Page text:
Experience the Decision Economics Difference for yourself.
Trump Tax Plan: A Very Bad Plan, With a Few Good Elements
The Republican tax plan will cross the finish line this week, providing both Congress and the White House with a major victory. This is a very bad bill with a few good elements, such as the drop in the corporate tax rate to 21%, the expensing of equipment, and some loophole closings.
But the bill is a failure on a number of levels:
- further stimulus is not really needed and may prove inflationary with the unemployment rate already so low
- the bill costs at least $1.5 trillion over 10 years, adding to the debt burden and potentially lifting rates
- the bill makes corporate tax changes permanent but individual tax changes sunset in 2025, creating another (smaller) fiscal cliff,
- promotes inequality and reduces social cohesion, with the largest tax cuts going to the very rich.
This may be the first step in a “reverse Robin Hood policy” in which the GOP eventually pays for the tax cuts and future debt reduction with cuts in social spending that mainly help the lower and middle-income classes.
A key details about the plan, which remains quite close to the initial frameworks of the Congressional GOP and the Trump campaign:
- The $1.5 trillion net cost of the tax plan, includes $3.9 trillion revenue decreases and $2.3 trillion of revenue increases. So, there are a lot of winners and losers.
- If pass-through income is counted as corporate income, corporations receive about 40% of the net benefit from the bill.
- The top personal tax rate would be cut to 37% (until 2025) and the corporate tax slashed to 21% permanently.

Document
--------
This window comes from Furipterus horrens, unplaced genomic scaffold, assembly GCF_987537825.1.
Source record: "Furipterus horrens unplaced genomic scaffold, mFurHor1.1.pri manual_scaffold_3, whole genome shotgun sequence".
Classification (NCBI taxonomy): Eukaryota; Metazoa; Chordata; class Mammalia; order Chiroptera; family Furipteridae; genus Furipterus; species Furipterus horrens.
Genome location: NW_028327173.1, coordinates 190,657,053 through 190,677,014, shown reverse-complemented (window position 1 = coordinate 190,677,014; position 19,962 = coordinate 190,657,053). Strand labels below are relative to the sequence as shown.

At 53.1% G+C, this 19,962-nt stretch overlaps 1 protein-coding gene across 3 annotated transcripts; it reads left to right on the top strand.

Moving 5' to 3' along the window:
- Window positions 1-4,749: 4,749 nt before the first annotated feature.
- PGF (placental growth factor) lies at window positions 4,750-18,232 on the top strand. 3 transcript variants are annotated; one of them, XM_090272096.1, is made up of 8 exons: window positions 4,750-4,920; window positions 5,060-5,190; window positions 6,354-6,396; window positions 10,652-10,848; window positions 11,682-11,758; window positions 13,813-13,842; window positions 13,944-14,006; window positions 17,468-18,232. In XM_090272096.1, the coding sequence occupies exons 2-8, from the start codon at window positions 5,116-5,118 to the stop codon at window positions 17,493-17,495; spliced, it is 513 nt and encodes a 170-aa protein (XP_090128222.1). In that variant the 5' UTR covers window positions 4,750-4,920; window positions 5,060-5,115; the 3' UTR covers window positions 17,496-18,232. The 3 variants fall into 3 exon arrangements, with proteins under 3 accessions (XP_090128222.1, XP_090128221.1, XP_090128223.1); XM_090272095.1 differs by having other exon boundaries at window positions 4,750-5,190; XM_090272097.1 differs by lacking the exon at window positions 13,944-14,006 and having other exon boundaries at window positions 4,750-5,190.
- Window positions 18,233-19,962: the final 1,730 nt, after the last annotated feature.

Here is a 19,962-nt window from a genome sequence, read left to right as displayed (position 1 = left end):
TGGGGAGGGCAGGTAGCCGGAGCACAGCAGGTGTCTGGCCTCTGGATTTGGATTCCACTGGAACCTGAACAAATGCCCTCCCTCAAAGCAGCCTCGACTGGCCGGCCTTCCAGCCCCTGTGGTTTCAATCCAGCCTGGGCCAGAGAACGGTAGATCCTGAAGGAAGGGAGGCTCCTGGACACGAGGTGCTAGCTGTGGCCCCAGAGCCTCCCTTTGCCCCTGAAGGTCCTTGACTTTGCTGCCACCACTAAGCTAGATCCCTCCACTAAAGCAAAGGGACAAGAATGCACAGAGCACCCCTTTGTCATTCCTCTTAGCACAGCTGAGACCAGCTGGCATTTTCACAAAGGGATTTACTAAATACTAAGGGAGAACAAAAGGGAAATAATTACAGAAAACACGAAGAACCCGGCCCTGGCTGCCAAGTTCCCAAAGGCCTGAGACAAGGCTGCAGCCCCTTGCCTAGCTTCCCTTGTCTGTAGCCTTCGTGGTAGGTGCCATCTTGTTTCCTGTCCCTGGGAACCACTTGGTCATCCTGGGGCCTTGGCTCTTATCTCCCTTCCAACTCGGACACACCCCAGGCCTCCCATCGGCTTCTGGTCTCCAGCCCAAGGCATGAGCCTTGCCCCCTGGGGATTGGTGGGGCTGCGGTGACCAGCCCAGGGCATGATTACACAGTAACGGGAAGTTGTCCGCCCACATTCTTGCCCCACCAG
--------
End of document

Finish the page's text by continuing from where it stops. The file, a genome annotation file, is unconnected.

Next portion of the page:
- While it is hard to tell, it appears that a 30% marginal tax rate will apply to pass-through income (until 2025), driving a wedge between the treatment of “wage” and “almost” wage income like pass-through income.
- The potential for the well-to-do to switch from being taxed as individuals at 37% to 30% as pass-throughs or even 21% as corporations will be enormous and very costly to the Treasury.
- The standard deduction would be doubled until 2025.
- The AMT would be increased until 2025.
- The estate tax exemption would be doubled until 2025.
- Most deductions were eliminated but the mortgage deduction capped at $750K combined mortgages and SALT taxes at $10K. The child care deduction is expanded.
- While a number of corporate tax breaks are curtailed or eliminated, many new ones are created. A particular favorite is a lower excise tax for craft beer producers. Sophisticated drinkers rejoice!
- The treatment of international business income became even more complicated, with varying rates and some repatriation incentives. The changes may run afoul of EU rules and provoke a redrafting of certain provisions.
- There would be full investment expensing for equipment, with a phase-out beginning in 2023. The cost would be paid for in part with partial instead of full interest deductibility.
What will happen in 2018 and beyond:
A tax corrections bill is coming in 2018 and needs 60 votes in the Senate. A bill this complex and hastily drawn will need to be cleaned-up. But this time, 60 votes will be need in the Senate for passage. Democrats plan to act the way the Republicans did when Obamacare needed to be cleaned-up. One fight was taken to the Supreme Court.
The international provisions made need to be rewritten in 2018. The EU has already indicated that the international provisions run afoul of their trade laws. This needs to be fixed or the US faces some form of retaliation.
Implications for 2018 Congressional elections might not be “that bad” unless budget cuts follow. The two-thirds of tax filers do not itemize and most will receive a modest tax cut. If wage gains accelerate as we think, workers will be better off and won’t care where it came from. So, the economy favors the GOP, unless they hammer away at paying for the tax cut and reducing the debt by cutting social programs that mainly benefit the lower and middle classes. While Congressional leadership has promised that these cuts will not kick in 2018, just talking about future reductions before November is a potential political liability.
A small fiscal cliff is coming in 2025, plan now! To keep the cost of the tax plan below the $1.5 trillion laid out in the Congressional budget, Congress had to make many individual tax changes (as well as expensing) sunset at the end of 2025. The fiscal cliff of between 0,5 and 1 percent of GDP will unfold in 2026. Sound familiar?